Musician Taddeo Scalici was strumming his guitar, entertaining the guests Aug. 13 at Sofia's grand opening in Lakewood Ranch, singing some Italian classics.
All the while his eyes followed Sofia's owner Angelo DiFiore, who was going from table to table, greeting the patrons.
It was obvious Scalici was overjoyed his friend had opened the Mediterranean-themed restaurant on Lakewood Main Street.
"He is a little crazy," Scalici said of DiFiore. "But in a good way. He has got a big heart."
Unlike Scalici, who met DiFiore in Italy decades ago, those who came to opening night at Sofia's might only have experienced DiFiore's cooking in recent years in Sarasota-area restaurants.
But they are hooked.
"We have followed him to every restaurant," said Sarasota's Dot Rogel, who greeted DiFiore with a huge hug. "We love him dearly. It's his willingness to please everyone. He is wonderful."
Lakewood Ranch's Alexis Meholic said she couldn't wait for Sofia's to open.
"Oh my god, I can't put it into words," she said. "I am thrilled. I have lived here six years after moving from Washington D.C. and I can say we needed something really good here. Now we've got it."
DiFiore opened with an invitation-only event that featured a buffet-style offering for the first night only. Those who were invited weren't only friends or previous patrons. Some, like Country Club East's Glenn and Barbara Welcher, just happened to be dining next door at Remy's On Main and saw the renovation taking place. Previously the space was the University of South Florida's Sarasota-Manatee Culinary Innovation Laboratory.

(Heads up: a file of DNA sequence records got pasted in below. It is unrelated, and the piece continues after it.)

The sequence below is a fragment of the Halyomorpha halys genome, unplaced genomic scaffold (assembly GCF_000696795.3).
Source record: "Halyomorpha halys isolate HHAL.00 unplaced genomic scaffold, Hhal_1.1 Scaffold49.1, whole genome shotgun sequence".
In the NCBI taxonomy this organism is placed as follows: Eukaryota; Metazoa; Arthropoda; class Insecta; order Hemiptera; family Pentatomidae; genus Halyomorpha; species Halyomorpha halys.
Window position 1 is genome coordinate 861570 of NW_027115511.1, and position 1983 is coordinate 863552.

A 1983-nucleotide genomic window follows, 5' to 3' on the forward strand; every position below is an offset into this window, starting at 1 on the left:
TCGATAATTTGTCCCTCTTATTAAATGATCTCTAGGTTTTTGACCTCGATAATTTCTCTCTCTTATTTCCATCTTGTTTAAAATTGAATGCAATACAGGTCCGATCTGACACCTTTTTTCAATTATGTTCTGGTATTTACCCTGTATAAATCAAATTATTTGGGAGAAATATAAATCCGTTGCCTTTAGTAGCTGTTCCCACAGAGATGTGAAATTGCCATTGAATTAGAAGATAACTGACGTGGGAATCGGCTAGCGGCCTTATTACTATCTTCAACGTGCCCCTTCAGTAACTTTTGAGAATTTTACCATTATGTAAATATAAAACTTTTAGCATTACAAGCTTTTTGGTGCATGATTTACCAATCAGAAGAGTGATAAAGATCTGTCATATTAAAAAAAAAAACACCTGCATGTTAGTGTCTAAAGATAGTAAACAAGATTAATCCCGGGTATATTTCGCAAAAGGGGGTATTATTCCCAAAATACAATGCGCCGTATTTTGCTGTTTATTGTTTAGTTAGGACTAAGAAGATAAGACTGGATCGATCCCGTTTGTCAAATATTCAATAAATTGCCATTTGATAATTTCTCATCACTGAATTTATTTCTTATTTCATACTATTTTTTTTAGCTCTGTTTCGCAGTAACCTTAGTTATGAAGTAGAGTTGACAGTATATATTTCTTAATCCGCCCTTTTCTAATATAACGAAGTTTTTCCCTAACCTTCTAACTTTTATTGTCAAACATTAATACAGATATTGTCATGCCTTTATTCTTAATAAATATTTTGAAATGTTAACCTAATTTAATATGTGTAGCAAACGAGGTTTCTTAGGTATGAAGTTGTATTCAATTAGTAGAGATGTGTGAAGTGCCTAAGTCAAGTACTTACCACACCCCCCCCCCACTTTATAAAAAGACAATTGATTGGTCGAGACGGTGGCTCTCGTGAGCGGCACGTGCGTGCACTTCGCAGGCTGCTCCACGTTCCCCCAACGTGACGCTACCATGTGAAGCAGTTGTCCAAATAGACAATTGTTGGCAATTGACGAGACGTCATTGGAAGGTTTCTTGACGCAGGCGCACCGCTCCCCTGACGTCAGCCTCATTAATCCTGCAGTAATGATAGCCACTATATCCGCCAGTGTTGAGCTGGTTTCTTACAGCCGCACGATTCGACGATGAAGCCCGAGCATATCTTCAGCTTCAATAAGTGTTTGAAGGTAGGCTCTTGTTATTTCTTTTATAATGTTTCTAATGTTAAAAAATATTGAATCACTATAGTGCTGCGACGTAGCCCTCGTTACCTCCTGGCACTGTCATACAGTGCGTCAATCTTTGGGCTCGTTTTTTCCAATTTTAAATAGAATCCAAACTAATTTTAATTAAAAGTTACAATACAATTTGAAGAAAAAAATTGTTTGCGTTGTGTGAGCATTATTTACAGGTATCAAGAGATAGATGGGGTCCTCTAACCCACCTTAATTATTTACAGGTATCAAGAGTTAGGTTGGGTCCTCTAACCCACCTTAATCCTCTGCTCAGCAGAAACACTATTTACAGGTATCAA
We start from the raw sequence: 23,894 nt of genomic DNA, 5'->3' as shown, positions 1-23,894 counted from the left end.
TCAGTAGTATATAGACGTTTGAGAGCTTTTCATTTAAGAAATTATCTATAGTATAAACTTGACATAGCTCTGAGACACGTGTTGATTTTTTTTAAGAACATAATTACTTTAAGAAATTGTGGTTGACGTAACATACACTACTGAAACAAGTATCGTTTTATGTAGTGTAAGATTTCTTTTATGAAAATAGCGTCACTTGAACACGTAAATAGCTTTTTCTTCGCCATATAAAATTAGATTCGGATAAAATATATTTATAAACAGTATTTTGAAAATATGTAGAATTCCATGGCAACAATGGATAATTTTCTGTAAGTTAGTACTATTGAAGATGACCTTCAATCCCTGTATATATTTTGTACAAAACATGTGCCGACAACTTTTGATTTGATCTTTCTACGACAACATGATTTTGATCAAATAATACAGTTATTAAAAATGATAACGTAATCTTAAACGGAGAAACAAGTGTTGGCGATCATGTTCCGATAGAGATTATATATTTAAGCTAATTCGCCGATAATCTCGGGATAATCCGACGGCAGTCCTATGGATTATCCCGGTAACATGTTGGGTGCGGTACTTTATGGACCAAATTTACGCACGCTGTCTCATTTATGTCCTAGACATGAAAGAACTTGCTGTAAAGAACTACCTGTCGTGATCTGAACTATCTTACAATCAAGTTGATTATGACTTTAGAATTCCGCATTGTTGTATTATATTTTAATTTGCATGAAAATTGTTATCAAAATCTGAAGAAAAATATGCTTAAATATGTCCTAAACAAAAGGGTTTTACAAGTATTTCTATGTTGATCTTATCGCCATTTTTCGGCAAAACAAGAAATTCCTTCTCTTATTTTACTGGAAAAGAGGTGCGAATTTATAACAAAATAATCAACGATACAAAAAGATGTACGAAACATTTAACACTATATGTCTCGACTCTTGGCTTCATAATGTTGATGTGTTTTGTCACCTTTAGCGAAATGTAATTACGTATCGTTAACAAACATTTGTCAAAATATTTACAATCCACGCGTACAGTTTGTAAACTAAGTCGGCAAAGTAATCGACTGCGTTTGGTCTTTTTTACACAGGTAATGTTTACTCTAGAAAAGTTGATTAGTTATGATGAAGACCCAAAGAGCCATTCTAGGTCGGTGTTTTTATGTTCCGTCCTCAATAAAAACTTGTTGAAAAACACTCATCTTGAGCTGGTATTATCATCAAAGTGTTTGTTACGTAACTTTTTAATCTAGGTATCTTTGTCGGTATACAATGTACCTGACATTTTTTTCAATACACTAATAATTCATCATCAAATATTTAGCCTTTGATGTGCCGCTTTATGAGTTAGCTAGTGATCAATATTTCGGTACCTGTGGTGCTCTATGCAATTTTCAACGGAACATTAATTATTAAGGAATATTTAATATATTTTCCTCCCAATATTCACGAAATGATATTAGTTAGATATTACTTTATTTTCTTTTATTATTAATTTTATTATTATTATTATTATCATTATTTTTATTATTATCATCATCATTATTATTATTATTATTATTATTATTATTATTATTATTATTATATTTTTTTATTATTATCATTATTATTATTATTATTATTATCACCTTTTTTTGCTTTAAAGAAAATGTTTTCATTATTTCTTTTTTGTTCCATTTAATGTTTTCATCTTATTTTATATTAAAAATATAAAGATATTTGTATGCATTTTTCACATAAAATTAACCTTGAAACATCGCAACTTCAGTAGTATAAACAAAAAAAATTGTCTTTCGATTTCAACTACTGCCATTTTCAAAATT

The Welchers stopped and knocked on Sofia's door, asking when the restaurant would be open. They received an invitation to opening night.
They couldn't wait.
"This is such a beautiful, upscale place," Barbara Welcher said.
The Lake Club's Marybeth and Jay Traverso helped make everything look beautiful for opening night by donating their labor to transform the culinary innovation laboratory to the restaurant over the past four months. The Traversos simply loved DiFiore's cooking over the years at several restaurants in Sarasota and they became friends with him.
They liked his cooking so much they hired him to cater some private parties at their home. When DiFiore told them he wanted to find a restaurant space in Lakewood Ranch, they decided to help.
Before he opened his restaurant Aug. 13, DiFiore gathered his staff inside for a pep talk. Besides stressing team work and greeting the customers with smiles and pleasantries, DiFiore made sure it was clear that he would never be too busy to handle even the smallest of complaints.
"Come to me," he told his staff. "It's no problem at all. If something isn't right, we can make another one."
After addressing his staff, DiFiore headed outside to address the public on the sidewalk. Marybeth Traverso had decorated the outside front of the restaurant and hung a ribbon along the length of it.
DiFiore grabbed some scissors and walked up to the ribbon, his back turned toward those waiting on the sidewalk for opening night. He was urged to cut the ribbon as he faced the crowd.
"I'm sorry," he said. "I'm not used to this. I haven't done this before."
He ducked under the ribbon, and thanked everyone for their support. Among the crowd, of course, were those who had followed him along his many stops as a chef.
"This time," he said as he cut the ribbon, "I won't move again."